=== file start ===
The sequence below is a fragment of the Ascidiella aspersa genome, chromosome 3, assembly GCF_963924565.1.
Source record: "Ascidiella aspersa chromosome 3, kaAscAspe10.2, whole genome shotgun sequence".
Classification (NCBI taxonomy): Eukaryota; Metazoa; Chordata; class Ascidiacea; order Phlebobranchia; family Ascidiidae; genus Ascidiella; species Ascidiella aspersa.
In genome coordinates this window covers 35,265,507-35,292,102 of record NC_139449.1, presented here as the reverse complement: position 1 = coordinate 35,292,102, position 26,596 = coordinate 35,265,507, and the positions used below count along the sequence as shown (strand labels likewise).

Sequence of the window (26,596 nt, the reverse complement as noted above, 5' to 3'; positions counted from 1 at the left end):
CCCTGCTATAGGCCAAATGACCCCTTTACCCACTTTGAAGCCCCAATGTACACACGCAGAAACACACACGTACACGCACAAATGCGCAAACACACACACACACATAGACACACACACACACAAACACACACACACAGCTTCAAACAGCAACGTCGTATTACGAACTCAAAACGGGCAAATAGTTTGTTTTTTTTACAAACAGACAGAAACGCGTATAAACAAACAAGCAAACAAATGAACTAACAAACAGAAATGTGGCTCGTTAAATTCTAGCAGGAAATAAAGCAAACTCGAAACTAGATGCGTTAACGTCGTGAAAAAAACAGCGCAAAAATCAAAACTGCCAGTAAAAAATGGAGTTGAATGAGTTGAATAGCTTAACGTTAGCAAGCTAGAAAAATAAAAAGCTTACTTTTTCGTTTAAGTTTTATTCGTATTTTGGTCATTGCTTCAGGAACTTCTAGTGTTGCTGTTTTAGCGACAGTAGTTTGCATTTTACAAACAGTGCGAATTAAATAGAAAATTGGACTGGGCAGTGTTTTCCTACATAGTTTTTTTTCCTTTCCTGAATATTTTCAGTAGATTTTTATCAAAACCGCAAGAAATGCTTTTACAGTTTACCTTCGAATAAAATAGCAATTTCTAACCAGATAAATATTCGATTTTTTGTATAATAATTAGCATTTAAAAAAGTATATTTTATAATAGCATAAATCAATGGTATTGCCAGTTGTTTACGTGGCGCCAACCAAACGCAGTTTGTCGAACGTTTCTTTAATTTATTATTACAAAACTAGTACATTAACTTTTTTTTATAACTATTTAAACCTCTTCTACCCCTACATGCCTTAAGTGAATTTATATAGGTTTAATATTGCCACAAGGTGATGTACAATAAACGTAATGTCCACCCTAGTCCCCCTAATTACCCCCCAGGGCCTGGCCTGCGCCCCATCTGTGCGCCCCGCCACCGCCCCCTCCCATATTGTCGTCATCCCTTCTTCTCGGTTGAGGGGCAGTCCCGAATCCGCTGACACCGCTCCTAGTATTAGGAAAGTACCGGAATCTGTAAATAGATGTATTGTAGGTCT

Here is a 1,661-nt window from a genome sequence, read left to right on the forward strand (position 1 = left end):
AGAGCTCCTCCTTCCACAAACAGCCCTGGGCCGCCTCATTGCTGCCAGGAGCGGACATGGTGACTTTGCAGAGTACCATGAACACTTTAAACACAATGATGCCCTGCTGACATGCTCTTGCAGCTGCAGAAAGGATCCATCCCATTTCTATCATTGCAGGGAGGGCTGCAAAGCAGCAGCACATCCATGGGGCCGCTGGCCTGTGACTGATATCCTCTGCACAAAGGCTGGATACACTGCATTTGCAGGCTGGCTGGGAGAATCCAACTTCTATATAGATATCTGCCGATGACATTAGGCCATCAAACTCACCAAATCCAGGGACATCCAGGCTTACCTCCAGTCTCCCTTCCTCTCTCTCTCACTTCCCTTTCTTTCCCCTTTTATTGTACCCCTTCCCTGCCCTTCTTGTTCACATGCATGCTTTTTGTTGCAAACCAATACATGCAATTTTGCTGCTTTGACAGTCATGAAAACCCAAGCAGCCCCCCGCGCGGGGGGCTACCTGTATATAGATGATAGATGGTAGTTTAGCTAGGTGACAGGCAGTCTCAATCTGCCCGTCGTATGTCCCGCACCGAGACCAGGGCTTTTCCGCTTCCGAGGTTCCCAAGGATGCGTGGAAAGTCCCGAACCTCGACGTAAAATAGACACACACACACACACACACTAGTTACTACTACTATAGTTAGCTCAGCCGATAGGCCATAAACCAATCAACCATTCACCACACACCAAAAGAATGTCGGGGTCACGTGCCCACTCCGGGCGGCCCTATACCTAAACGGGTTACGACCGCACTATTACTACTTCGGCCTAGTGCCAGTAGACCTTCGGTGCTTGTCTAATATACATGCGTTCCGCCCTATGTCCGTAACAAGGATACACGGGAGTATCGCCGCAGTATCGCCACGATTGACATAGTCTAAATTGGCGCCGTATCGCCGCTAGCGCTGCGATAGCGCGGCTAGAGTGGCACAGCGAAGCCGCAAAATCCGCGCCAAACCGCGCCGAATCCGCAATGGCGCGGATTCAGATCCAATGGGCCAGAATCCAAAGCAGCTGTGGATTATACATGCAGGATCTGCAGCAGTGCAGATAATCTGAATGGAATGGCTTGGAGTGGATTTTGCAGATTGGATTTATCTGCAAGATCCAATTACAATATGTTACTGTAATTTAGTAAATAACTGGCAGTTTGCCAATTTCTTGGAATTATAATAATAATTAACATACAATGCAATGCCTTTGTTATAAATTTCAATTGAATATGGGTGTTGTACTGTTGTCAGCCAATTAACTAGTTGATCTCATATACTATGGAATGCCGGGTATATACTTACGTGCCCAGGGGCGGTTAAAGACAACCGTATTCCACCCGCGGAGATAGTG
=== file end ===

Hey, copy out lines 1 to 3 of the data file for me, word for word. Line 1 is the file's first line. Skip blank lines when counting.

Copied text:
The sequence below is a fragment of the Ascidiella aspersa genome, chromosome 3, assembly GCF_963924565.1.
Source record: "Ascidiella aspersa chromosome 3, kaAscAspe10.2, whole genome shotgun sequence".
Classification (NCBI taxonomy): Eukaryota; Metazoa; Chordata; class Ascidiacea; order Phlebobranchia; family Ascidiidae; genus Ascidiella; species Ascidiella aspersa.